Believe to See Podcast
The podcast of the Anselm Society Arts Guild. Join host Matt Mellema and a rotation of guests at the digital pub table for conversations about art and faith. “Some things have to be believed to be seen." -Madeleine L'Engle
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Our third annual draft extravaganza! Anselm authors Amy Lee and Mandy Houk join Matt in drafting the greatest pub tables in history.
Anselm artists Teressa Mahoney and Mandy Houk join the table to share their old beliefs about Christianity and the arts, and why they changed their minds.
In the afterglow of Marvel's Avengers saga, Baylor professor Junius Johnson joins the table to talk about the moral landscape of the films, and their enduring legacy.
When a technical glitch deletes their regular episode, Matt and Danielle decide to continue their endless debate about whether Harry Potter's larger world makes sense.
What happens when artists marry each other? Two artist couples--the Denmarks and Sorensens--join the table to discuss the benefits and challenges of being married to another artist.
What are Christian Inspiration books? How does the market shape them? Why do ignorant men like Matt have no idea what they are? Author Evangeline Denmark, editor September Grace, and Matt's wife Danielle join the table to figure it out.
It's Marcus' last show before he moves to Portland. Before leaving the table, he shares his journey as an artist, and his final music recommendations. Also, Matt presents a sonnet he wrote in honor of Marcus' beard.
The pub table is buzzing with unanswered questions. What makes a good detective story? Can it ever be great literature? Why have so many Christian authors been fans? Author Sarah Pottenger joins the table to crack the case.
How should we respond when horrible people make art that we love? Megan McCluskey and Amy Lee join the table to discuss.
Writer Amy Lee returns to the pub table to talk about the perils of safety, and the sometimes-crazy lengths we go to shield ourselves and our children from dangerous art.
Taking a page from CS Lewis’s famous essay, Church Historian Blake Hartung joins the table to discuss the joys and benefits of reading ancient literature.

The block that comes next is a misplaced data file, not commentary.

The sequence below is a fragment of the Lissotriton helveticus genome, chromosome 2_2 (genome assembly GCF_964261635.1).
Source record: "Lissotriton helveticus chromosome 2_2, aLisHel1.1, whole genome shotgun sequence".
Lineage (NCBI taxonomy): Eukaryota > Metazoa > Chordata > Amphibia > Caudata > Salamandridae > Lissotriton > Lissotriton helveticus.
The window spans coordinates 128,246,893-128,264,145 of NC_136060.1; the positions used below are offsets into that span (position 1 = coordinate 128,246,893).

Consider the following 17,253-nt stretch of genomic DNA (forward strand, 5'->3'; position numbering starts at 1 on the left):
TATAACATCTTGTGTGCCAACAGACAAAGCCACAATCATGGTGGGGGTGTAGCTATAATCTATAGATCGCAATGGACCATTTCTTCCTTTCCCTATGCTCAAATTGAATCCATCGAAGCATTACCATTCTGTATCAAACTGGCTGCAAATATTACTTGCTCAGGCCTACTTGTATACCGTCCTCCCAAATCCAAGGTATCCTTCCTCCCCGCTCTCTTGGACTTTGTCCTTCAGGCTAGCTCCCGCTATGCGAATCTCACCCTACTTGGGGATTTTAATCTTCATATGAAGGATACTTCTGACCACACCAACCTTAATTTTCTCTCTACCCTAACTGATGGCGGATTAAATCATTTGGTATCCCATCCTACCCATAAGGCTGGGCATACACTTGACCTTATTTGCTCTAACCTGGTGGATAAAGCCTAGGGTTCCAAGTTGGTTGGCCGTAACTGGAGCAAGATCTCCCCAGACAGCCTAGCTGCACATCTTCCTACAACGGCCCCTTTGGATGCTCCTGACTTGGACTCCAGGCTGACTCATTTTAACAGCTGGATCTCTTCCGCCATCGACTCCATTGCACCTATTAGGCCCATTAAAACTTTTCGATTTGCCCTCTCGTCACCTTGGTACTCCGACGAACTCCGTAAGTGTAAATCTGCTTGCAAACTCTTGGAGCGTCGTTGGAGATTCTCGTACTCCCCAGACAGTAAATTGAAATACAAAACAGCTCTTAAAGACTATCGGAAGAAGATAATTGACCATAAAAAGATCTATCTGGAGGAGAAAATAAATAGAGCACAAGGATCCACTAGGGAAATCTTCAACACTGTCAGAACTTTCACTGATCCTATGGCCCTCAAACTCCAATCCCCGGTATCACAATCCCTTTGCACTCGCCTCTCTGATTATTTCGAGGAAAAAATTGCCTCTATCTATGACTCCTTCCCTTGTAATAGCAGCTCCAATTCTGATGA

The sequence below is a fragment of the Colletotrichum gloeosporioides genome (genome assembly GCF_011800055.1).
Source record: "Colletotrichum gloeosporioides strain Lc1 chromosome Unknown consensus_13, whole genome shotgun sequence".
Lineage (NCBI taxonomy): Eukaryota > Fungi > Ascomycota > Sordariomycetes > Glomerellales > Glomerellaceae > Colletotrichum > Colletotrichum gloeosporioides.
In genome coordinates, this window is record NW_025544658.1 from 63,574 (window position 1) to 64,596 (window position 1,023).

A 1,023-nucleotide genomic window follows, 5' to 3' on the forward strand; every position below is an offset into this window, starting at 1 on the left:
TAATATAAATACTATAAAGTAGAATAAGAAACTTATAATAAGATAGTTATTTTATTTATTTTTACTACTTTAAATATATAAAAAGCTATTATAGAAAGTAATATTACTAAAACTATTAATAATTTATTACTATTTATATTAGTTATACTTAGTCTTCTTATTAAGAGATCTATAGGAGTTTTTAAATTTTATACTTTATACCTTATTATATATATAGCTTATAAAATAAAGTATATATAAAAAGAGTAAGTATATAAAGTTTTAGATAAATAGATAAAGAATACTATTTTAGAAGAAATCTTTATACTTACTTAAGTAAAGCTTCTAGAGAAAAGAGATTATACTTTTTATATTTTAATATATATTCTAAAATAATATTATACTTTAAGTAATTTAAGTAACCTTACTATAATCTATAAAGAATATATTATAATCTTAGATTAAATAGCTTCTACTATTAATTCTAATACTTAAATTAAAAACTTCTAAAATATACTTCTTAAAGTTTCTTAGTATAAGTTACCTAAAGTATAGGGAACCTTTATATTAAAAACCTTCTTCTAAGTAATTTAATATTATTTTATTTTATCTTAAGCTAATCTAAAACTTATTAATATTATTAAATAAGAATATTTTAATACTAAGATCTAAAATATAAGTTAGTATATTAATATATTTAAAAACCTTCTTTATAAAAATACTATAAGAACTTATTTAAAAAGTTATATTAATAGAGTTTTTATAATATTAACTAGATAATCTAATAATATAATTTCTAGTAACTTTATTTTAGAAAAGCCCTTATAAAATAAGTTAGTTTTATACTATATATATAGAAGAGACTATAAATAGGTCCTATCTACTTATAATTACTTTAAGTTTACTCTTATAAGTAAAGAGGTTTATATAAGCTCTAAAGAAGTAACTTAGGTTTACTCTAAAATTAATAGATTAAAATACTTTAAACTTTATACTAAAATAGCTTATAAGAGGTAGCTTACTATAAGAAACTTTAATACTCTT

Mandi Hart is the president of Cave Pictures Publishing, a new line of comics for the “spiritually inclined.” She joins the table to talk about the unique power of comics, and their role in modern myth-making.
The combined Anselm podcast hosts stick around to talk a broad range of arts and faith topics--everything from whether art should be "useful" to whether Pilgrim's Progress is actually bad.
The whole Anselm digital pub gets together for a special event as Matt and Marcus meet up with the hosts of "Speaking with Joy" and "Redeemed Imagination."
As winter begins, Marcus and Matt talk about works of art they used to love. Matt also hands out his first annual "Ralphie Awards" for the (too) many Christmas specials he watched this year.
If you were stranded on a desert island, what books or movies would you bring with you? And why do people always ask that?
Anselm novelist Mandy Houk joins the pod to talk movie adaptations: what makes a good one, and why she thinks the Narnia ones missed the cut.
In which Matt and Marcus pick their favorite Halloween books and movies, and show the Great Pumpkin that their podcast is the most sincere.
Author Sarah Clarkson shares the blessings of a reading life from her new book, “Book Girl,” and convinces Matt and Marcus that they should be book girls too.
Should artists outline their work ahead of time, or let their creativity carry them as they go?
Anselm artists compete to assemble history's most interesting pub table!
The Rabbit Room's Pete Peterson on his upcoming stage adaption of the classic novel and the forgotten themes behind the monster.
Sarah Arthur shares her forthcoming book, “A Light So Lovely,” which explores Madeleine L’Engle’s complex spirituality.
Is there still any value in a humanities major? Purdue’s Case Tompkins makes his case.
In this World Cup special, Mere Orthodoxy's Jake Meador explains U.S. soccer culture's many lessons for artists.
On the Believe to See podcast, Michelle Hindman makes a case to revive the lost art of hagiography.
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